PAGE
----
I'm quickly learning that top tier colleges aren't really interested in students who don't come from other top-tiered schools. I had a discussion with the head of one of the departments here, and she said that my letters were great, my work is strong, and my ethic is amazing, but the reason I'm not being accepted is the school I'm graduating from. Don't get me wrong, I absolutely love this school, and it would be far from tragic if I were to undertake a graduate program here. It's just a little disappointing to see so many "Admission Denied" emails. I'm still waiting for 5 responses: 2 from Harvard, 1 from Nebraska-Lincoln, 1 from Indiana U-Bloomington, and 1 from Tulane in New Orleans. Soc programs: 1 from Harvard, 1 from Neb-Lincoln. Linguistics program: Tulane, Indiana, and the other Harvard. If I am going to continue in Linguistics, I really love Tulane's program.
Speaking of graduate schools and graduations, our Chancellor here has gone completely bonkers again. With the help of a committee, she has decided to basically denounce tradition in our graduation ceremonies. It used to be that each college within the school (College of Liberal Arts, the Law School, College of Business,) all graduated separately, with graduate students and undergraduates getting their own ceremonies. Rather than continue this model, which shows that each college is important enough to warrant their own ceremony, the Chancellor has unflinchingly lumped multiple colleges together into mass ceremonies that will last upwards of four hours, compared to the previous 2-3. The College of Liberal Arts (which in an entirely different story, is looking to change its name, as apparently "liberal" is misunderstood too often,) and the College of Mass Communication and Media will be graduating together now, with graduates participating in the same ceremony. The Chancellor said she believes this will make students undecided on graduation want to go to the ceremony. I don't see how. If I was confused about attending a two hour ceremony, I certainly wouldn't be confused anymore if they changed it to a four hour one. I'd just say no. This also adds complications to the ceremonies, in that disabled or elderly family members may have difficulty staying through such an elongated event. My brother is on a battery-operated breathing machine. I wonder how he'll fair for such a long ceremony. I wouldn't even be going if he didn't want to watch me walk the stage.
They don't think things through much, do they?
Sorry for the long rant. On to the news:
-- Wichita is going to be a little busy this weekend, as hundreds of Occupiers descend on the town for "Occupy Koch Town." Wichita is the home of Koch industries, which has released a statement condemning the protest: "This protest is a politically motivated attack and an attempt to harass and demonize an American company with 50,000 U.S.-based employees -- 2,700 of those in Kansas." Marches and speeches are some of the items planned for the protest weekend.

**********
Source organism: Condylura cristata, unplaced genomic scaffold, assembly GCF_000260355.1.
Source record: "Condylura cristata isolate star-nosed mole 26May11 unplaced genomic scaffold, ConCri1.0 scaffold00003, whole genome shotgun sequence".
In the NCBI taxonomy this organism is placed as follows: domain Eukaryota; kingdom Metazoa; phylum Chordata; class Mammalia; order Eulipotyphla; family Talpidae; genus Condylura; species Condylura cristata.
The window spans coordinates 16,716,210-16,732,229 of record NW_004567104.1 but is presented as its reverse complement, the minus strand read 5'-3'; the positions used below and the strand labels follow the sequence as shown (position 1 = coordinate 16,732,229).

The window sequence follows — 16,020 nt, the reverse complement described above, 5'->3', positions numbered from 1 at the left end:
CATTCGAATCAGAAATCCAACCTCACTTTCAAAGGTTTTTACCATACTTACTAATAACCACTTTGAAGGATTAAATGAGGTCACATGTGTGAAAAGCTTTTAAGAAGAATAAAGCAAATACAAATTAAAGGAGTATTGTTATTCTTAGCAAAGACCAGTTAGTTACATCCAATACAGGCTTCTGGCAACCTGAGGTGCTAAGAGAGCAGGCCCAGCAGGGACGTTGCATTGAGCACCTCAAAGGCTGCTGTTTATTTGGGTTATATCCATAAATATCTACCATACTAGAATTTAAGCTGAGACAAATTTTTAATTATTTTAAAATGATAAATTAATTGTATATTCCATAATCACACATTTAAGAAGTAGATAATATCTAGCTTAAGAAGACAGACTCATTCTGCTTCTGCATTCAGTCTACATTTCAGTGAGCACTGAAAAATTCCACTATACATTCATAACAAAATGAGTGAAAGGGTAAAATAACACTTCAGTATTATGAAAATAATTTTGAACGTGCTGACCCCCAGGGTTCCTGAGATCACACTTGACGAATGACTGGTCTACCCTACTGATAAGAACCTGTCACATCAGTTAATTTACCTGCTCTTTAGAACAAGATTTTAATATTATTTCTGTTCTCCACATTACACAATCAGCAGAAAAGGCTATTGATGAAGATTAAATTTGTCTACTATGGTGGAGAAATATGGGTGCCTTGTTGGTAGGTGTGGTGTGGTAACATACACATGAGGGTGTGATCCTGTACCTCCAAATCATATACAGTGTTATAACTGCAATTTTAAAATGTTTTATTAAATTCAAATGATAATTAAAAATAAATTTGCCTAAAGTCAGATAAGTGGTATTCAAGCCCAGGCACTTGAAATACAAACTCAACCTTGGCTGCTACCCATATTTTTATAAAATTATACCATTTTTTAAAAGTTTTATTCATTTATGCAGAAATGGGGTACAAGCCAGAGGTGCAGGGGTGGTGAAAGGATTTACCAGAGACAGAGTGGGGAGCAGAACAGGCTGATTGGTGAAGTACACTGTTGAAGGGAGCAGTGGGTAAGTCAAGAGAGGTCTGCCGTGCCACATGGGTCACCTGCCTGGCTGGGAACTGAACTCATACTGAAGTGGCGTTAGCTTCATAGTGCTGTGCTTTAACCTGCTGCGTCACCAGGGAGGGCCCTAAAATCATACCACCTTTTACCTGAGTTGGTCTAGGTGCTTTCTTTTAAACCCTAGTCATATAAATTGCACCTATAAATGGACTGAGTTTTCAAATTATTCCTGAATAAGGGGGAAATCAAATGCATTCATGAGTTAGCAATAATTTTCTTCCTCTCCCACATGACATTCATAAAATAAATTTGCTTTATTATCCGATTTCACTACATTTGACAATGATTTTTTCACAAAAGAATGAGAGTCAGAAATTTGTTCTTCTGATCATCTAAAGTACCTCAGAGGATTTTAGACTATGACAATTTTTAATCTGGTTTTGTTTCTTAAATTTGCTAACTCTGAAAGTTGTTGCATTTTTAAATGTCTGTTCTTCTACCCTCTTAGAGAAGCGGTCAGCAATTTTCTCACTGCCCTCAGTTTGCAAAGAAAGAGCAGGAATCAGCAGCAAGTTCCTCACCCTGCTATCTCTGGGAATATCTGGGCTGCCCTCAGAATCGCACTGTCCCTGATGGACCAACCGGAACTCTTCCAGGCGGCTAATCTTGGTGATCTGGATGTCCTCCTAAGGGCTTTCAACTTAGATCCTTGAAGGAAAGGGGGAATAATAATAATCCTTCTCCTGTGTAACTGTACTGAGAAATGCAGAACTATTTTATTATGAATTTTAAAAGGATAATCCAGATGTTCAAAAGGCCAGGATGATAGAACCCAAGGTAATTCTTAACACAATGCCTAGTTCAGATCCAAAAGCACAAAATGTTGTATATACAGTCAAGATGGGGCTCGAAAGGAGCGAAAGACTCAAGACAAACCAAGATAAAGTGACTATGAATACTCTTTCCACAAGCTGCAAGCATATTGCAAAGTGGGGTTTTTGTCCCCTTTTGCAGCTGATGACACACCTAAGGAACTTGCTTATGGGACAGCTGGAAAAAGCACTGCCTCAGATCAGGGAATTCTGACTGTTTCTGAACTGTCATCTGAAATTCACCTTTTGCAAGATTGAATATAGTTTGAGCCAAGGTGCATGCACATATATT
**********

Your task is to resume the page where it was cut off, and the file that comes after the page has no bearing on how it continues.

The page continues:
-- Faculty members at UC Davis have plenty to say about their Chancellor, and now people are listening. Faculty members will be casting a vote on whether or not they still have confidence in the Chancellor after the attack on Occupy UC Davis. While not a binding vote to remove or retain her, the vote will show UC leaders if the faculty finds the Chancellor able to lead. They are also voting on the so-called "privatization" of the school, as the state gives less money and the University looks for other funding with rising fees and out-of-state students.
-- A group identifying themselves as "Occupy Everything" terrorized Pittsburgh for a little while last night. The group of roughly 50 people littered streets, tried to break windows, and jumped on cars. Several people were cited after police showed up, and a vacant building was checked to discover any inhabitants. Rather than finding people, they found printed notes encouraging others to find another place to stay, as the building may not be safe.
-- Occupy Harvard teamed up with Harvard employees to protest outside of Lamont Library yesterday, as the librarians prepare for cuts to staff and major renovations. They are hoping to save the jobs of the librarians, saying that student employees cannot provide the same level of service. They are also hoping to get students more involved in the decisions, by showing them how these cuts will affect them.
-- The anti-protest bill against Occupy Nashville has passed the house, leaving only a short amount of time before it will become law. Occupiers are working on a decision for what to do when the time comes for their eviction, with many already gone. Law enforcement officials say that while crime rates have increased since Occupy arrived, it is not enough to call it a spike.
That's all for today.
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